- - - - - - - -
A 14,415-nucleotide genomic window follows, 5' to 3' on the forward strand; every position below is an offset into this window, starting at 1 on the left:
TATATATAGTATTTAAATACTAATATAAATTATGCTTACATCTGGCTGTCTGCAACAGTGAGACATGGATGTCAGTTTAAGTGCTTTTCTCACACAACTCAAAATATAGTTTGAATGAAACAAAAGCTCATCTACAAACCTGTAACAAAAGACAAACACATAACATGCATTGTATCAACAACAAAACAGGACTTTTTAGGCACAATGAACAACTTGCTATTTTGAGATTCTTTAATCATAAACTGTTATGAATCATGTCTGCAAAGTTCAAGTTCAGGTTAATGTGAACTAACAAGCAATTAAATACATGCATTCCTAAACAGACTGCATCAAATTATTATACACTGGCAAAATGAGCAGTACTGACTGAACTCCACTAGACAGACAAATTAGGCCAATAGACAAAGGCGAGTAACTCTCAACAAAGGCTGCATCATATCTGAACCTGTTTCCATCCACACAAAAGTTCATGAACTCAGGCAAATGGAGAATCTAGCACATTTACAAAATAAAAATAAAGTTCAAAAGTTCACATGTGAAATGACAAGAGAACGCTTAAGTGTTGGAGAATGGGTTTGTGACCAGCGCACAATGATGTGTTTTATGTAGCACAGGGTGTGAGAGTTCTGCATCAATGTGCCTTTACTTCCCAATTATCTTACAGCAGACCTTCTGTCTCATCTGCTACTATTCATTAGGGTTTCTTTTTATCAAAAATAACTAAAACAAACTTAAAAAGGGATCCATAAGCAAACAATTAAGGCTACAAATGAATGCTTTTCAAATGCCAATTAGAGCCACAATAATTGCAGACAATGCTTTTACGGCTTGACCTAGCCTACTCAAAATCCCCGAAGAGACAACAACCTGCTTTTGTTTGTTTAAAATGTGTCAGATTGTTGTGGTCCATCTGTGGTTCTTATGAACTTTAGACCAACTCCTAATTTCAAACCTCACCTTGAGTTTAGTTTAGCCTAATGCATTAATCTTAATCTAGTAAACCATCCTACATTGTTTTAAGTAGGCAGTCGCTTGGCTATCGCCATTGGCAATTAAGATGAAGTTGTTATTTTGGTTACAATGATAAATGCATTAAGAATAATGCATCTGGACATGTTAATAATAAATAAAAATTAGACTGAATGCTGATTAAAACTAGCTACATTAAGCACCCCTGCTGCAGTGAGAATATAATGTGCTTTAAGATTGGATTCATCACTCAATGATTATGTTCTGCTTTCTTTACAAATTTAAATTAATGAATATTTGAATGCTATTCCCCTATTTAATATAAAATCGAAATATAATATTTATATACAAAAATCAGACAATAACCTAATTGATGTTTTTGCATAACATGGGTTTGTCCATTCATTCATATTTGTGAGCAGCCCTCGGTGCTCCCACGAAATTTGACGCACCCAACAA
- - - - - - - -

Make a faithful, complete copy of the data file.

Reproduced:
A 14,415-nucleotide genomic window follows, 5' to 3' on the forward strand; every position below is an offset into this window, starting at 1 on the left:
TATATATAGTATTTAAATACTAATATAAATTATGCTTACATCTGGCTGTCTGCAACAGTGAGACATGGATGTCAGTTTAAGTGCTTTTCTCACACAACTCAAAATATAGTTTGAATGAAACAAAAGCTCATCTACAAACCTGTAACAAAAGACAAACACATAACATGCATTGTATCAACAACAAAACAGGACTTTTTAGGCACAATGAACAACTTGCTATTTTGAGATTCTTTAATCATAAACTGTTATGAATCATGTCTGCAAAGTTCAAGTTCAGGTTAATGTGAACTAACAAGCAATTAAATACATGCATTCCTAAACAGACTGCATCAAATTATTATACACTGGCAAAATGAGCAGTACTGACTGAACTCCACTAGACAGACAAATTAGGCCAATAGACAAAGGCGAGTAACTCTCAACAAAGGCTGCATCATATCTGAACCTGTTTCCATCCACACAAAAGTTCATGAACTCAGGCAAATGGAGAATCTAGCACATTTACAAAATAAAAATAAAGTTCAAAAGTTCACATGTGAAATGACAAGAGAACGCTTAAGTGTTGGAGAATGGGTTTGTGACCAGCGCACAATGATGTGTTTTATGTAGCACAGGGTGTGAGAGTTCTGCATCAATGTGCCTTTACTTCCCAATTATCTTACAGCAGACCTTCTGTCTCATCTGCTACTATTCATTAGGGTTTCTTTTTATCAAAAATAACTAAAACAAACTTAAAAAGGGATCCATAAGCAAACAATTAAGGCTACAAATGAATGCTTTTCAAATGCCAATTAGAGCCACAATAATTGCAGACAATGCTTTTACGGCTTGACCTAGCCTACTCAAAATCCCCGAAGAGACAACAACCTGCTTTTGTTTGTTTAAAATGTGTCAGATTGTTGTGGTCCATCTGTGGTTCTTATGAACTTTAGACCAACTCCTAATTTCAAACCTCACCTTGAGTTTAGTTTAGCCTAATGCATTAATCTTAATCTAGTAAACCATCCTACATTGTTTTAAGTAGGCAGTCGCTTGGCTATCGCCATTGGCAATTAAGATGAAGTTGTTATTTTGGTTACAATGATAAATGCATTAAGAATAATGCATCTGGACATGTTAATAATAAATAAAAATTAGACTGAATGCTGATTAAAACTAGCTACATTAAGCACCCCTGCTGCAGTGAGAATATAATGTGCTTTAAGATTGGATTCATCACTCAATGATTATGTTCTGCTTTCTTTACAAATTTAAATTAATGAATATTTGAATGCTATTCCCCTATTTAATATAAAATCGAAATATAATATTTATATACAAAAATCAGACAATAACCTAATTGATGTTTTTGCATAACATGGGTTTGTCCATTCATTCATATTTGTGAGCAGCCCTCGGTGCTCCCACGAAATTTGACGCACCCAACAA